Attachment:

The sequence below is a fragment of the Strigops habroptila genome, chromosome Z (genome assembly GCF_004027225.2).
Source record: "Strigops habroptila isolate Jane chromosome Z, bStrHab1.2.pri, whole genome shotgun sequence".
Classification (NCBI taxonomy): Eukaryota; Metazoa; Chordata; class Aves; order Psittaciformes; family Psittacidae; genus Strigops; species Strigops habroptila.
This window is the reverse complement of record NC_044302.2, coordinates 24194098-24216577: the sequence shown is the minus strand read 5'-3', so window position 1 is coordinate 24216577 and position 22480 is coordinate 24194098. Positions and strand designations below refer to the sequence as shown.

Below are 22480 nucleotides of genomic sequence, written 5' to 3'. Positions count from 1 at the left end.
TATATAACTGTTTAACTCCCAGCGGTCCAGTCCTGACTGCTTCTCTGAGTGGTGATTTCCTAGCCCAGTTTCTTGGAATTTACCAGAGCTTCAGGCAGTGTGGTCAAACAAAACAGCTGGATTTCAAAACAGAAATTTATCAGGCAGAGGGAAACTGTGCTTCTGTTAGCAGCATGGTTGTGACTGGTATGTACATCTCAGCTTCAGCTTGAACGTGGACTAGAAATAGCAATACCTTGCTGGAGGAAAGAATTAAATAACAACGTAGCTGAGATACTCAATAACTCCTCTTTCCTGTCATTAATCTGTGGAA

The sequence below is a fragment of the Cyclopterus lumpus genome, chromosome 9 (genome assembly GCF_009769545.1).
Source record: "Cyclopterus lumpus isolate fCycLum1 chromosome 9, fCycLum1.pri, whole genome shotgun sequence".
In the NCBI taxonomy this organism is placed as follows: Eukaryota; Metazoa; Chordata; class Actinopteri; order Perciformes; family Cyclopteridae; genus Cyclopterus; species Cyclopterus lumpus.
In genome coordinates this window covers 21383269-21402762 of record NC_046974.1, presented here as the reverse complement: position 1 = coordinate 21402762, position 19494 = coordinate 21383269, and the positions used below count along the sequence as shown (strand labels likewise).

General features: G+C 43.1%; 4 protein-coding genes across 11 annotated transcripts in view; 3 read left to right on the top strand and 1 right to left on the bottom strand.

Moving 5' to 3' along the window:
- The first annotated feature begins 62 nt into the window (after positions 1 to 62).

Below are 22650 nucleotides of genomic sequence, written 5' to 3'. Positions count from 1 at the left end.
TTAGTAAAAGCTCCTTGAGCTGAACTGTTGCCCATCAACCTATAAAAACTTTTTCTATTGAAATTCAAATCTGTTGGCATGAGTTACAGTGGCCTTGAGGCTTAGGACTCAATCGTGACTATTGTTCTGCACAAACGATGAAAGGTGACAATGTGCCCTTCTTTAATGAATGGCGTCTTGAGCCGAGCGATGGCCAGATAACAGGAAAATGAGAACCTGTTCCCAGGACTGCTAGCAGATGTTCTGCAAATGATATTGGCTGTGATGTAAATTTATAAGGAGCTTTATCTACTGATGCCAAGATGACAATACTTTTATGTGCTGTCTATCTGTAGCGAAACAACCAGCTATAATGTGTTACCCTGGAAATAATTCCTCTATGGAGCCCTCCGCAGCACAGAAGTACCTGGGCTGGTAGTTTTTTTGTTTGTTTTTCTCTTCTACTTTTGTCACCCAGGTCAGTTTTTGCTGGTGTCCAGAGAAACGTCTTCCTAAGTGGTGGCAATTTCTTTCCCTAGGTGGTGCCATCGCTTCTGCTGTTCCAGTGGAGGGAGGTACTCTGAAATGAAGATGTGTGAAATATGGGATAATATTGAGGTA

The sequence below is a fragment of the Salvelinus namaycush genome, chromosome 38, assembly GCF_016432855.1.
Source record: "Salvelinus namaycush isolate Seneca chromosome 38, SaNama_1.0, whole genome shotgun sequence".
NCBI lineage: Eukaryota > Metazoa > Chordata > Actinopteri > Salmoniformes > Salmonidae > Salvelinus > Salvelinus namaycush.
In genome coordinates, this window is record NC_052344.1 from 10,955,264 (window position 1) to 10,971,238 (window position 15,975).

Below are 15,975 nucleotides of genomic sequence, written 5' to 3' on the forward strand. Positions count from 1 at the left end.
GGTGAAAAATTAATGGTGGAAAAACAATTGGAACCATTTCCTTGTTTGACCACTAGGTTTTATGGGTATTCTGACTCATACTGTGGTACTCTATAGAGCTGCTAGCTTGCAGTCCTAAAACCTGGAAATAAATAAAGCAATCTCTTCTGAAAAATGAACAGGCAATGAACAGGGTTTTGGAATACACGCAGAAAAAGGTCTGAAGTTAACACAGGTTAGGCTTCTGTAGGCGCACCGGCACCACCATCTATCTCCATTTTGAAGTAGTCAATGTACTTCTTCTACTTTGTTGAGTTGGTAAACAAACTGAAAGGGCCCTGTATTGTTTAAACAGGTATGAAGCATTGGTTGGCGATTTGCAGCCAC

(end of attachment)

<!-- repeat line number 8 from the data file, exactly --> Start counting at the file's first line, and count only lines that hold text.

Source record: "Cyclopterus lumpus isolate fCycLum1 chromosome 9, fCycLum1.pri, whole genome shotgun sequence".